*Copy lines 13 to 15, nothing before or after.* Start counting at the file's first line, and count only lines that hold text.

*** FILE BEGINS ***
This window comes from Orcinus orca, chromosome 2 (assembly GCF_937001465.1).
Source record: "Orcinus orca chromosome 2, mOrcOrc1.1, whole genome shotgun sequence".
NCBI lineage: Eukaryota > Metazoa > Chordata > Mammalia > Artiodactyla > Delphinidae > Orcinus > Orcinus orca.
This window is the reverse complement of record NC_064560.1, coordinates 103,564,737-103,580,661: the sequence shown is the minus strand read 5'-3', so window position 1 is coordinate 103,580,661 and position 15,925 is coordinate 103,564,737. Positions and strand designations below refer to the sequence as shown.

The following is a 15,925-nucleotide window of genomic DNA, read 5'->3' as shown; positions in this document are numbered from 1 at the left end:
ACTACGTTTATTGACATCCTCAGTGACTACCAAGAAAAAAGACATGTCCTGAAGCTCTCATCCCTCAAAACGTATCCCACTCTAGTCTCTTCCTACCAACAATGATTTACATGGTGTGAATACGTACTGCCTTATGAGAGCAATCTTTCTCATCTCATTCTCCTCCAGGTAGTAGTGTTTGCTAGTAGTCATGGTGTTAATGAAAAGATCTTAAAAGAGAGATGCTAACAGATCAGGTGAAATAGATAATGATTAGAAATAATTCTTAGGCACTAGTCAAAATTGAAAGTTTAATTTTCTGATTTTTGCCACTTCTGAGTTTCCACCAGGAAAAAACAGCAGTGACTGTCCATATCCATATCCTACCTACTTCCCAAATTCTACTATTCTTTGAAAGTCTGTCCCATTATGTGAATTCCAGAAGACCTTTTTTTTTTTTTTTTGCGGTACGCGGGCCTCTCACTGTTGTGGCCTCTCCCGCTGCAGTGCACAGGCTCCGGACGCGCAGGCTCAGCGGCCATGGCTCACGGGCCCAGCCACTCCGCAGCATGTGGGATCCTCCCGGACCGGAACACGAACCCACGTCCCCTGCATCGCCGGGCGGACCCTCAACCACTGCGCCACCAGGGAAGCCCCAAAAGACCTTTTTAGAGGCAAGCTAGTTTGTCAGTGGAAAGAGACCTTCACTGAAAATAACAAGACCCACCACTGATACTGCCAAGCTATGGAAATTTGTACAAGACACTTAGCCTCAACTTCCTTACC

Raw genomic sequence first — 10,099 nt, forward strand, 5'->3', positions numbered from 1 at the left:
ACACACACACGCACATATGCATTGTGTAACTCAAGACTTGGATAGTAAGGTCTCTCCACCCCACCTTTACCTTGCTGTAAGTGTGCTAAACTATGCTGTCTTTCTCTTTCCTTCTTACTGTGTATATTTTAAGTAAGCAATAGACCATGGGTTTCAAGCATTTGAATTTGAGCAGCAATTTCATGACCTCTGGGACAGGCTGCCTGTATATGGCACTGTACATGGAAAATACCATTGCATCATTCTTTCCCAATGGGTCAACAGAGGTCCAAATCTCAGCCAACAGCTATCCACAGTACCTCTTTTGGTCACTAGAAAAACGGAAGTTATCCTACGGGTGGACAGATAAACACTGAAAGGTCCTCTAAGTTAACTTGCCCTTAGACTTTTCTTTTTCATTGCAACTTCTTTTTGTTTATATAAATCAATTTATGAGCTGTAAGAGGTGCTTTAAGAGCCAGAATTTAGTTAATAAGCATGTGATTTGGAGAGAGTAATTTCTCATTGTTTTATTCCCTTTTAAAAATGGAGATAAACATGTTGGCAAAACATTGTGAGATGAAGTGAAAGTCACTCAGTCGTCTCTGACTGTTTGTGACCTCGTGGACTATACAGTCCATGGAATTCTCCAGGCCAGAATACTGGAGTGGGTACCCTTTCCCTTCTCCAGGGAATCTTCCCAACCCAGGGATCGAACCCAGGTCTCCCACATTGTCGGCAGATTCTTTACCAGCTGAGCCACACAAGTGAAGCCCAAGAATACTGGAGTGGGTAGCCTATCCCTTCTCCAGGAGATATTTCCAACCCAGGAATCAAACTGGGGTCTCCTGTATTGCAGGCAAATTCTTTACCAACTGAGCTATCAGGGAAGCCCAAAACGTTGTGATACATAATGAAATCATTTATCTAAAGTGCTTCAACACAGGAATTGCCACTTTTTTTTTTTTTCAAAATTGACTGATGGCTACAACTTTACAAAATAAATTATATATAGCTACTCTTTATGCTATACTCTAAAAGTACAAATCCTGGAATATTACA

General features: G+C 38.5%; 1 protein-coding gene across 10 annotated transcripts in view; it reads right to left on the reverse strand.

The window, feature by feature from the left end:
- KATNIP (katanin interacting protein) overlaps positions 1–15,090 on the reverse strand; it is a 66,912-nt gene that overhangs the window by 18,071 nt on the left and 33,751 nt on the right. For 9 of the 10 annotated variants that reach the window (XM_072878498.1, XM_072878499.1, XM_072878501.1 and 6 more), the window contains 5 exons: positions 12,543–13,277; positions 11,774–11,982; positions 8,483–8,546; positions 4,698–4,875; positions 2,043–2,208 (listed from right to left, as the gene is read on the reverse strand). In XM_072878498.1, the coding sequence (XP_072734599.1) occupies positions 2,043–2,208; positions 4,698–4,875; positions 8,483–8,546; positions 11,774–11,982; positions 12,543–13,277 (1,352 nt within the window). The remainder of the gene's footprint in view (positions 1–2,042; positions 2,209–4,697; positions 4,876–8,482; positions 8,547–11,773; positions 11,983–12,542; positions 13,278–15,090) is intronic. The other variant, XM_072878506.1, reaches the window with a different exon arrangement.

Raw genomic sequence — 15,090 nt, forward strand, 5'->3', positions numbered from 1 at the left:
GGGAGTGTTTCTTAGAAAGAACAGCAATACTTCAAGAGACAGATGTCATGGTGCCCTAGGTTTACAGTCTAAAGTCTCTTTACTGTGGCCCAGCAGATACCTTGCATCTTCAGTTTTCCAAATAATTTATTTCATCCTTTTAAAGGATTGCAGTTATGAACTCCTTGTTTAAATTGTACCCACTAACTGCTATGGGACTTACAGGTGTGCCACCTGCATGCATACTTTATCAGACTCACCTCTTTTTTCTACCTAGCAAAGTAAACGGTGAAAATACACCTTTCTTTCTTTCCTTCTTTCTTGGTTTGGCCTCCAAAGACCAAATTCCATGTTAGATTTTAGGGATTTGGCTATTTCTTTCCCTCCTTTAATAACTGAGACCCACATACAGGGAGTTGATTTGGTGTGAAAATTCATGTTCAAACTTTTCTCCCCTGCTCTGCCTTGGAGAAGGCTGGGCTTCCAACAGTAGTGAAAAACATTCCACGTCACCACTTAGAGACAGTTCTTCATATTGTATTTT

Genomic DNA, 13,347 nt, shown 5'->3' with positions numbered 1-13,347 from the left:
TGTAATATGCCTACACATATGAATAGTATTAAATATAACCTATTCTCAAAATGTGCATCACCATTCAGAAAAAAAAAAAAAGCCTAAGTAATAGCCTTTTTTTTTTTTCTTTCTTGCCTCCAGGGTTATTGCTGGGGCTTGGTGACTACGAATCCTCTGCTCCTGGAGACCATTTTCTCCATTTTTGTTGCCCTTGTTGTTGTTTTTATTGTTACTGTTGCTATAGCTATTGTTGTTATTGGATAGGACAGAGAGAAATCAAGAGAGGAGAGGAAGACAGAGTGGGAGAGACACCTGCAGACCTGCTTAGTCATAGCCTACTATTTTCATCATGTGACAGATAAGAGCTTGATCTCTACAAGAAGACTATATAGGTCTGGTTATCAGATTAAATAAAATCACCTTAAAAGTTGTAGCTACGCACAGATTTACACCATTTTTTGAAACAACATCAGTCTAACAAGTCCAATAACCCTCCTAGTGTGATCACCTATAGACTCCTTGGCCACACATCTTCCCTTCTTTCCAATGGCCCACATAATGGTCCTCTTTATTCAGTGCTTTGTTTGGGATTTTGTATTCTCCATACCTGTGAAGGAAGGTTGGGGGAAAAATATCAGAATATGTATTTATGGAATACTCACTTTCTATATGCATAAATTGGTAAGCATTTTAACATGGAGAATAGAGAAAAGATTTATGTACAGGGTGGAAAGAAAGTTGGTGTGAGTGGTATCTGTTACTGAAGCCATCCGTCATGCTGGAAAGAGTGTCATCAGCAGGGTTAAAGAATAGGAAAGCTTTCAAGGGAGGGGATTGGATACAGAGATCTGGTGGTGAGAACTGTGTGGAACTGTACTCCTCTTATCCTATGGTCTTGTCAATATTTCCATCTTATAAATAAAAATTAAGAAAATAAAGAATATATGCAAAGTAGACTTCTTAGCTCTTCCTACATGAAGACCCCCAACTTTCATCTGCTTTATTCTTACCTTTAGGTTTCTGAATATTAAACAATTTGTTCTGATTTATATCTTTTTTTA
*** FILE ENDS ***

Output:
GGGAGTGTTTCTTAGAAAGAACAGCAATACTTCAAGAGACAGATGTCATGGTGCCCTAGGTTTACAGTCTAAAGTCTCTTTACTGTGGCCCAGCAGATACCTTGCATCTTCAGTTTTCCAAATAATTTATTTCATCCTTTTAAAGGATTGCAGTTATGAACTCCTTGTTTAAATTGTACCCACTAACTGCTATGGGACTTACAGGTGTGCCACCTGCATGCATACTTTATCAGACTCACCTCTTTTTTCTACCTAGCAAAGTAAACGGTGAAAATACACCTTTCTTTCTTTCCTTCTTTCTTGGTTTGGCCTCCAAAGACCAAATTCCATGTTAGATTTTAGGGATTTGGCTATTTCTTTCCCTCCTTTAATAACTGAGACCCACATACAGGGAGTTGATTTGGTGTGAAAATTCATGTTCAAACTTTTCTCCCCTGCTCTGCCTTGGAGAAGGCTGGGCTTCCAACAGTAGTGAAAAACATTCCACGTCACCACTTAGAGACAGTTCTTCATATTGTATTTT

Genomic DNA, 13,347 nt, shown 5'->3' with positions numbered 1-13,347 from the left:
TGTAATATGCCTACACATATGAATAGTATTAAATATAACCTATTCTCAAAATGTGCATCACCATTCAGAAAAAAAAAAAAAGCCTAAGTAATAGCCTTTTTTTTTTTTCTTTCTTGCCTCCAGGGTTATTGCTGGGGCTTGGTGACTACGAATCCTCTGCTCCTGGAGACCATTTTCTCCATTTTTGTTGCCCTTGTTGTTGTTTTTATTGTTACTGTTGCTATAGCTATTGTTGTTATTGGATAGGACAGAGAGAAATCAAGAGAGGAGAGGAAGACAGAGTGGGAGAGACACCTGCAGACCTGCTTAGTCATAGCCTACTATTTTCATCATGTGACAGATAAGAGCTTGATCTCTACAAGAAGACTATATAGGTCTGGTTATCAGATTAAATAAAATCACCTTAAAAGTTGTAGCTACGCACAGATTTACACCATTTTTTGAAACAACATCAGTCTAACAAGTCCAATAACCCTCCTAGTGTGATCACCTATAGACTCCTTGGCCACACATCTTCCCTTCTTTCCAATGGCCCACATAATGGTCCTCTTTATTCAGTGCTTTGTTTGGGATTTTGTATTCTCCATACCTGTGAAGGAAGGTTGGGGGAAAAATATCAGAATATGTATTTATGGAATACTCACTTTCTATATGCATAAATTGGTAAGCATTTTAACATGGAGAATAGAGAAAAGATTTATGTACAGGGTGGAAAGAAAGTTGGTGTGAGTGGTATCTGTTACTGAAGCCATCCGTCATGCTGGAAAGAGTGTCATCAGCAGGGTTAAAGAATAGGAAAGCTTTCAAGGGAGGGGATTGGATACAGAGATCTGGTGGTGAGAACTGTGTGGAACTGTACTCCTCTTATCCTATGGTCTTGTCAATATTTCCATCTTATAAATAAAAATTAAGAAAATAAAGAATATATGCAAAGTAGACTTCTTAGCTCTTCCTACATGAAGACCCCCAACTTTCATCTGCTTTATTCTTACCTTTAGGTTTCTGAATATTAAACAATTTGTTCTGATTTATATCTTTTTTTA